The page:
Just when I thought we’ve made progress convincing leaders to communicate differently with employees, a friend forwarded me an email she received from her company’s CEO. And while the length—more than 1,200 words—is ridiculous, even worse is the fact that it takes nine paragraphs (688 words) to get to the point of the message . . . which, by the way, is news that employees will be expected to return to the office starting next month.
How inconsiderate! Does the CEO really think that employees have nothing more important to do than spend nearly five minutes reading his philosophical musings? Especially when it comes to a topic that employees care so much about?
I’d love to share every ridiculous word of the email, so we could laugh at all the things that are wrong with it, including the subject line (“Message from Jay”), long paragraphs and lots of corporate speak. But my friend likes her job (even though she thinks the CEO is a bit egotistical) and, according to her company’s policy, she shouldn’t have shared this communication with me.
Get to the point
So let me move on to advice if you find yourself trying to help a CEO from making a 1,251-word mistake: Practice BLUF.
In case you haven’t heard of BLUF, it’s the acronym for Bottom Line Up Front, the technique used by the U.S. military to ensure that the point of a message comes first.
As Kabir Sehgal writes for the Harvard Business Review, BLUF “declares the purpose of the email and action required. BLUF helps readers quickly digest the announcement, decision, and when the new procedures go into effect. The reader doesn’t necessarily want to know all the background information that led to the decision. He or she likely wants to know ‘how does this email affect me?’ and BLUF should [immediately] answer this question.”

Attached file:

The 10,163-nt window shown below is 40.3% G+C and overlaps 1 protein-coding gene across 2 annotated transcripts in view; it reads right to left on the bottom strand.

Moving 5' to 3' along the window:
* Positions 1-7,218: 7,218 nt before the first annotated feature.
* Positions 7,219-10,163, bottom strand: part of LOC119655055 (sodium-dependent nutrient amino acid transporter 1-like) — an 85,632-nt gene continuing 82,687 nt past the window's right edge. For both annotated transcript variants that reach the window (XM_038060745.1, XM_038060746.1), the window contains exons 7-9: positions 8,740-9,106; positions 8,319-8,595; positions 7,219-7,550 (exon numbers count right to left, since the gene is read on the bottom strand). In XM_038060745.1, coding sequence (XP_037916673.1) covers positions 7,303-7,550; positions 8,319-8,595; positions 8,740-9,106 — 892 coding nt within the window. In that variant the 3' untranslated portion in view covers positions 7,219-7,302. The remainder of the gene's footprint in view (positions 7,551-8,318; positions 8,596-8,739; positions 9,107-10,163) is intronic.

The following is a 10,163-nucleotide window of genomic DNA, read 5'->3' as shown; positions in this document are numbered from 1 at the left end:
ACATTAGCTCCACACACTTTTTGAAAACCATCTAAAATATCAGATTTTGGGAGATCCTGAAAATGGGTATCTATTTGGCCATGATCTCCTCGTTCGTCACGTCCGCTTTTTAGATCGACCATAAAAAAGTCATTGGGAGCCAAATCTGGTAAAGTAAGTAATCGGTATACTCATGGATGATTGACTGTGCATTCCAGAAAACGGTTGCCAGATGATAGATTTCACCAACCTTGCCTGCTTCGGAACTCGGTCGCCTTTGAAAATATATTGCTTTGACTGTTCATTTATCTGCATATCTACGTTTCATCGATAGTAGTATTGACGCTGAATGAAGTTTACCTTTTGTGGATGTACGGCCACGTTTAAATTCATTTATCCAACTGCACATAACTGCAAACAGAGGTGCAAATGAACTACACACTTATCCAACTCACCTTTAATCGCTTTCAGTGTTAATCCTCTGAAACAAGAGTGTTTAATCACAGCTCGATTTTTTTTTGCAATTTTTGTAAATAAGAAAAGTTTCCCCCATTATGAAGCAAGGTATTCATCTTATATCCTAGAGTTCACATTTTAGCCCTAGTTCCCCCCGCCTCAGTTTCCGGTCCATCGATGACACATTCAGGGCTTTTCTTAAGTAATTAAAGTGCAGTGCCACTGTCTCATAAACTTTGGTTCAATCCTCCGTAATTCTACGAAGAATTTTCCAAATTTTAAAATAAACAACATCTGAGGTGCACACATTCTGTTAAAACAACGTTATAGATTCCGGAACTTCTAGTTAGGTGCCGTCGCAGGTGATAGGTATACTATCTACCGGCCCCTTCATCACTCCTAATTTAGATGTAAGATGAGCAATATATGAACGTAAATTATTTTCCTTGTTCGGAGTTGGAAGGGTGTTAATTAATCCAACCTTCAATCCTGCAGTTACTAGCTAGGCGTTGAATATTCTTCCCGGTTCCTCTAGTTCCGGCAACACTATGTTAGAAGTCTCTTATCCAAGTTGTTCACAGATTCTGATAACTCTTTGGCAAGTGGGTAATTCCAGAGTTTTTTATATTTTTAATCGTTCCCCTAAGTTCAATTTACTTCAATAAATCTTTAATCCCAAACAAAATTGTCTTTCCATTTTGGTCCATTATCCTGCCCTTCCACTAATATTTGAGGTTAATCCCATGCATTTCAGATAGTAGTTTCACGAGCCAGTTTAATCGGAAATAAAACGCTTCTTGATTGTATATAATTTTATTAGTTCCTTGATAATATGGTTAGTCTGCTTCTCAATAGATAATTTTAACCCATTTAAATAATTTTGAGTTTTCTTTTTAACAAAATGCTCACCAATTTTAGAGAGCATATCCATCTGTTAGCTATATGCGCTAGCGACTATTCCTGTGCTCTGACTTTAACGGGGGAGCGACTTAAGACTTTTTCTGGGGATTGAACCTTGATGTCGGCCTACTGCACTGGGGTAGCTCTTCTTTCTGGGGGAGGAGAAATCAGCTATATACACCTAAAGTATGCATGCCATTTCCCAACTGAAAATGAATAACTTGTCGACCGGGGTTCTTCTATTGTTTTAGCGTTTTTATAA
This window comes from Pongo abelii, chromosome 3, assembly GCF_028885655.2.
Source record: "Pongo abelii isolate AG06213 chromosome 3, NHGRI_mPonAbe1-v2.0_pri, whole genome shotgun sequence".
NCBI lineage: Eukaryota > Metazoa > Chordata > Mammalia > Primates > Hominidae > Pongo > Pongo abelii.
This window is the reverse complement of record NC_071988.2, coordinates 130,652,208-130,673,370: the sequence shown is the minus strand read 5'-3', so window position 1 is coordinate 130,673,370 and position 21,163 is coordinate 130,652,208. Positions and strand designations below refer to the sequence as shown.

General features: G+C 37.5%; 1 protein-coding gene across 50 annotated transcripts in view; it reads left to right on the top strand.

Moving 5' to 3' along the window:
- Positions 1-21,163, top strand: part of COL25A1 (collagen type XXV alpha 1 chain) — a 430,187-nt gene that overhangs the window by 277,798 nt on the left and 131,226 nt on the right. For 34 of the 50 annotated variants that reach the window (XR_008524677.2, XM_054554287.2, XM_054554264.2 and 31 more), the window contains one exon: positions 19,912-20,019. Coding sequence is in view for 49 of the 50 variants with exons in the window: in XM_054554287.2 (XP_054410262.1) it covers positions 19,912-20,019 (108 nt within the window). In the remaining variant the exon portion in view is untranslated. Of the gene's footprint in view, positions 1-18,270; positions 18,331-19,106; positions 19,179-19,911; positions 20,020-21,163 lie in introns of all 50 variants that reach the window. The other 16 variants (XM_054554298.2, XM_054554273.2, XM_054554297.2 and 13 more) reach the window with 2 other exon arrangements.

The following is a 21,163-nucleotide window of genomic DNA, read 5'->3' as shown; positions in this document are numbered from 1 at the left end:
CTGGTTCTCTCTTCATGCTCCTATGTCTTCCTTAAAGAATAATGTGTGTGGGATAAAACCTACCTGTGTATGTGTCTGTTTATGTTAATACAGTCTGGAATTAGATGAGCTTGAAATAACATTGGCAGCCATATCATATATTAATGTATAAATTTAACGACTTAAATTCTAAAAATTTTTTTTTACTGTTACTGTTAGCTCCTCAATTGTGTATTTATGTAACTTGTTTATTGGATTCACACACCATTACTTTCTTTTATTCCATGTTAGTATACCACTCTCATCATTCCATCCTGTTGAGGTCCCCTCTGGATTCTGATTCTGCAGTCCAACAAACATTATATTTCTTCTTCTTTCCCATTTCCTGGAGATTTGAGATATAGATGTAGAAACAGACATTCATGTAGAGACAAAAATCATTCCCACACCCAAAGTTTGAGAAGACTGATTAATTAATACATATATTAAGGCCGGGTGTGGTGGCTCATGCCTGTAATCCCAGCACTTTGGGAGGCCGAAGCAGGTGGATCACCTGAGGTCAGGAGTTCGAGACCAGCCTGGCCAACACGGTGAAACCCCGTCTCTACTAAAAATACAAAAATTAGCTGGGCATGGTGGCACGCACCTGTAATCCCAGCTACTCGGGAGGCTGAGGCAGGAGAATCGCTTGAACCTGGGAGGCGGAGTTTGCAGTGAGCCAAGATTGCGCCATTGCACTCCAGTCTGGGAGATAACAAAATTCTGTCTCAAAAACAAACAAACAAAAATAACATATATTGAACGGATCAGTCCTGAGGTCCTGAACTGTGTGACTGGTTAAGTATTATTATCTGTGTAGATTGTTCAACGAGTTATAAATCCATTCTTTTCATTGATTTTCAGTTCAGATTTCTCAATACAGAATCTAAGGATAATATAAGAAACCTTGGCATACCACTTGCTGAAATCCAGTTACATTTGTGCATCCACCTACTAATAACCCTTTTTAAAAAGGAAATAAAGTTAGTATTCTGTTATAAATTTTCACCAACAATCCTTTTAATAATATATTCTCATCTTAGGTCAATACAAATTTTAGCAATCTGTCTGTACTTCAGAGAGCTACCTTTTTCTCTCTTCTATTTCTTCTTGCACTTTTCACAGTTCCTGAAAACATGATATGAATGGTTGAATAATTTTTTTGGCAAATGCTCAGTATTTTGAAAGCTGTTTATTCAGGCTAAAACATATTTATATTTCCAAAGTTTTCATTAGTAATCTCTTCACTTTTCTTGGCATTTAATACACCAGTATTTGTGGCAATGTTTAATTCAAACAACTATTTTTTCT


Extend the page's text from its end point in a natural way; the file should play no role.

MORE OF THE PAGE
Makes sense, right? Then why doesn’t everyone use BLUF every time? In the case of Jay, I think there were two reasons:
- He wanted to tell the story of the pandemic. “First, we quickly had to pivot to working from home and now . . .”
- And Jay sought to explain why he was requiring employees to come back to the office . . . to provide rationale so that by the time employees got to the actual news, Jay had convinced them that it’s a good idea to return to the workplace.
The joke’s on Jay: My friend, like everyone else, skipped to the part of the email containing the news. And she never even bothered to go back and skim the first eight paragraphs.
To communicators everywhere: Be brave. Be brief. Be BLUF.